Or will he be stopped from speaking given the speculation of disciplinary action against him and several others for statements deemed as damaging to the party?

Dr Mahathir will be a no-show. He snubbed a few of these assemblies during Tun Abdullah Ahmad Badawi’s presidency and it will be an outright boycott this time around.

Umno general assemblies have become quite predictable over the years because speakers are carefully selected so that they do not go too far out of line .

The more cynical say it will be the usual retinue of jokes, praises and bodek(apple-polishing). Actually, a large part of the debates often touch on issues close to the Malay, Muslim and nationalistic heart of Umno members. Issues like threats to their religion, education and language, the economy, religious terrorism and, of course, the opposition will feature in the debate.

Some suggested that Dr Mahathir’s “de facto opposition leader” role the last one year may also crop up in the debate.

Kok Lanas assemblyman Datuk Alwi Che Ahmad said any criticism of the former Premier will be understated and indirect. Alwi’s dazzling oratory has seen him picked to debate the motion of thanks on the president’s speech the last two years.

“Tun Mahathir is like our father. We don’t like to argue even though we disagree. He reminds me of my late father who insisted on renovating the house every time one of my sisters got married. It was a waste of money but it was his house. When my son got married, we held it in a hotel,” said Alwi.

According to Dr Ibrahim, even though Umno members are critical of Dr Mahathir, deep in their hearts, they still want him as part of the family.

Sabah rising star Datuk Rahman Dahlan said there will be no gag order on issues like 1MDB or even the controversial RM2.6bil donation.

“I don’t think they (the delegates) should be stopped from talking on things they care about. But every year, we have a pre-council briefing for the delegates before the assembly starts for the leadership to set the tone and this always helps control the temperature,” said Rahman who is Urban Well-being, Housing and Local Government Minister.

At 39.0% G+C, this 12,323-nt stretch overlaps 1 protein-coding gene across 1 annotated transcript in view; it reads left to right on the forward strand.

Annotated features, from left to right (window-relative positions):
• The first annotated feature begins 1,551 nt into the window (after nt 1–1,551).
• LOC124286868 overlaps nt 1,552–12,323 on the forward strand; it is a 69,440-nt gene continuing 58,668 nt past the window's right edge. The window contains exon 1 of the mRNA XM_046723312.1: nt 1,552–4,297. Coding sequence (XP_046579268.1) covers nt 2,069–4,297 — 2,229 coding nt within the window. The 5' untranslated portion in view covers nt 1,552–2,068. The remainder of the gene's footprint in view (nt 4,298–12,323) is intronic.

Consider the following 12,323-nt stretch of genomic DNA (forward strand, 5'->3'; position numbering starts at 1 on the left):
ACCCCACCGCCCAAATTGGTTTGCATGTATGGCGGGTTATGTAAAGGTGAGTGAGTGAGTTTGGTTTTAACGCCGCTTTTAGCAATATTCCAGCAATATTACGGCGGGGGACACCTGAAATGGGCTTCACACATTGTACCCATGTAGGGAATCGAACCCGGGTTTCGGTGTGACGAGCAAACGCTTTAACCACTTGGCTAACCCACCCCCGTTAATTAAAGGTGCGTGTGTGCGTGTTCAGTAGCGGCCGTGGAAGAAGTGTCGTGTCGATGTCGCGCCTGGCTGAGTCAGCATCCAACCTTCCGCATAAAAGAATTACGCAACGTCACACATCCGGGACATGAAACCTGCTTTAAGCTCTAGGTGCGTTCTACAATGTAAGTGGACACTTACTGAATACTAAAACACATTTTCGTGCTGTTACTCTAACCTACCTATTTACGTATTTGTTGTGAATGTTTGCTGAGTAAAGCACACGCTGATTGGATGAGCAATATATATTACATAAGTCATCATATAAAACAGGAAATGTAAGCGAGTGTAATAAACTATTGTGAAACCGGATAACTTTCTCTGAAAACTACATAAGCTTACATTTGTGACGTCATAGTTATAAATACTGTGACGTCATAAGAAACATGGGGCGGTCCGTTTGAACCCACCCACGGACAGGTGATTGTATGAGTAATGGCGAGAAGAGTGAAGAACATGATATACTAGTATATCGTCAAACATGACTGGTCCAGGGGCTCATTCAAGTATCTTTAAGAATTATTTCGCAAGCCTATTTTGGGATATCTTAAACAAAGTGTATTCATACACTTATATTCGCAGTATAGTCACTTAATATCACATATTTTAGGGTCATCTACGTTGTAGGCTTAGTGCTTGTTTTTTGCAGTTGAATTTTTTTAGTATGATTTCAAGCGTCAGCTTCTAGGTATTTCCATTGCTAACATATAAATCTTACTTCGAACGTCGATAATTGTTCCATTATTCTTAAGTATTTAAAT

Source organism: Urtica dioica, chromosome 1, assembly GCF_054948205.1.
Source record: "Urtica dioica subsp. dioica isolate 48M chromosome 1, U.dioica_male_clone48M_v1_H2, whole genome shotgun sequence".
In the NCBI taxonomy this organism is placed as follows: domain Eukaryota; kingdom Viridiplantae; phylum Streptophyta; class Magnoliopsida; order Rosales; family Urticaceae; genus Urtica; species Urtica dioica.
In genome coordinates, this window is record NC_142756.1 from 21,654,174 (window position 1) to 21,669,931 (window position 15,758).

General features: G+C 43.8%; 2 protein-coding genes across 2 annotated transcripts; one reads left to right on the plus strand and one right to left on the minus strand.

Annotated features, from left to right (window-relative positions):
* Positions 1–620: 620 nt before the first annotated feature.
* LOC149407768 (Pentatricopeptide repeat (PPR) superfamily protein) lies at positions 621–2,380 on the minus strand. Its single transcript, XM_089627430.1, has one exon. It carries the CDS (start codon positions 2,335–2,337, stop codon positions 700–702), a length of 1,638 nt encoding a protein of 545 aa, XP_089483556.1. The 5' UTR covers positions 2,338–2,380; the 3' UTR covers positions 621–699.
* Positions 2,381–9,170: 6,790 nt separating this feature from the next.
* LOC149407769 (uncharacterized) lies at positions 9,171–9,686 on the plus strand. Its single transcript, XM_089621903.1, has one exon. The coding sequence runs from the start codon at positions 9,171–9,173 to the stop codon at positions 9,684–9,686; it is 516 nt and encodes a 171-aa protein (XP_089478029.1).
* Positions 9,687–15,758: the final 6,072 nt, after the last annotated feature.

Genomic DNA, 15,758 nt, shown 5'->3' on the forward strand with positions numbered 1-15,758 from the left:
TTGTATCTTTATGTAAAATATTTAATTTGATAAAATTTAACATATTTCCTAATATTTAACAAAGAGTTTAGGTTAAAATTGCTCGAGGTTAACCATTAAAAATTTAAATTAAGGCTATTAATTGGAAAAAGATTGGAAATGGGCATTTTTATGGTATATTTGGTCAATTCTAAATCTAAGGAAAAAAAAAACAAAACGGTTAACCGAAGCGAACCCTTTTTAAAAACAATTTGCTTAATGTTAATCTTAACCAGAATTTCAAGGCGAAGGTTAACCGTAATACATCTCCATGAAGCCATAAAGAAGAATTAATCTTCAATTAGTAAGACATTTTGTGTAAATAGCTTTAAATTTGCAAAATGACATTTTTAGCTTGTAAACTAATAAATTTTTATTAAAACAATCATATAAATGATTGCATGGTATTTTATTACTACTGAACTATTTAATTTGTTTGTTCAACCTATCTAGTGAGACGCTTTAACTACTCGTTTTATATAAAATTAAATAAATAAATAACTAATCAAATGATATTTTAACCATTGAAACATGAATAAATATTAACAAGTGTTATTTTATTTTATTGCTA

As for concern about whether Muhyiddin could be the wild card in the assembly, Rahman said the president has the last word at every assembly during the winding up.

“That is an important speech during which the president has the last say and is able to answer to anything that has been raised,” he said.

Najib will have to bring it on this time, both at his opening presidential address and also in his closing address. He may have to deliver the most crucial speeches of his political career.

This assembly, said Alwi, is also special in that it will be Dr Ahmad Zahid’s first as Deputy Prime Minister. But given the awkward circumstances, he will have to hold back the elation.

Becoming the country’s No. 2 has been a dream come true for this popular Perak-born politician. He was also a victim of Dr Mahathir back in 1998 but he has come a long way since. His once fractured English is behind him, and he now has an easy-going command of the language.

Dr Ahmad Zahid marked his first 100 days, in a low-key fashion, with a tahlil for about 500 of his close friends and supporters at the Deputy Prime Minister’s official residence. He has yet to move in, and that evening was the first time he set foot in the residence.

He has never been busier. He has made three official trips overseas and he has been going round to meet party grassroots leaders in all the states.

Everyone wants a piece of him and he tries not to turn down any invitations. His days are so jam-packed that he tells his aides that he feels lucky when he has time to sleep and eat.

What is more important is that with his natural political skills, he has been able to lighten the political workload of his president.

Najib’s journey of survival is reminiscent of the Salami Principle, a Cold War analogy that refers to a political agenda that is subtly advanced. It is based on the idea that no sensible person would consume an entire salami in one sitting but if fed one slice at a time it can be consumed with little notice.

Step by step, he has inched his way out of quick sand onto more stable ground.

He needs a smooth and trouble-free Umno general assembly to further consolidate his position.